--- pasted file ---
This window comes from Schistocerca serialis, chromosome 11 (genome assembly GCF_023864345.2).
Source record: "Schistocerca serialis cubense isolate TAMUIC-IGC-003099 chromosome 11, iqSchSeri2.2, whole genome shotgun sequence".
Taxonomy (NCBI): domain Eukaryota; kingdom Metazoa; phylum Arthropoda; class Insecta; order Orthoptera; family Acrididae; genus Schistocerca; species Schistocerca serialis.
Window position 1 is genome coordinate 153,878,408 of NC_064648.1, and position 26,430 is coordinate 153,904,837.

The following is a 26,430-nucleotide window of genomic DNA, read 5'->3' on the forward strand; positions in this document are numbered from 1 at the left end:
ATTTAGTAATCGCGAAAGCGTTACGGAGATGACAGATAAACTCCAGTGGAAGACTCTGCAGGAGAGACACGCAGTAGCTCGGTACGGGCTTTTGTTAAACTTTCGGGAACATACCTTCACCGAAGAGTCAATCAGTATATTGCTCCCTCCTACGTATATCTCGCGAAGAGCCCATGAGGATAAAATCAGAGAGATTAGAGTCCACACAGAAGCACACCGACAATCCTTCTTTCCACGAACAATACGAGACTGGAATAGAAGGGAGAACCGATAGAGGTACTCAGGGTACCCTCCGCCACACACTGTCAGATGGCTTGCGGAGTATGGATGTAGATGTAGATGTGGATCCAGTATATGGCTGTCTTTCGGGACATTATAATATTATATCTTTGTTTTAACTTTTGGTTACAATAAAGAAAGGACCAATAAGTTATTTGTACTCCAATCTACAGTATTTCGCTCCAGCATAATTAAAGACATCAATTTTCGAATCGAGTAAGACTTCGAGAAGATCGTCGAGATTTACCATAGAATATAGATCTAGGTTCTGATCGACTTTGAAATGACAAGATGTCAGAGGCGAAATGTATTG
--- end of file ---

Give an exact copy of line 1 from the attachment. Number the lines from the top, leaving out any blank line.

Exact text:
This window comes from Schistocerca serialis, chromosome 11 (genome assembly GCF_023864345.2).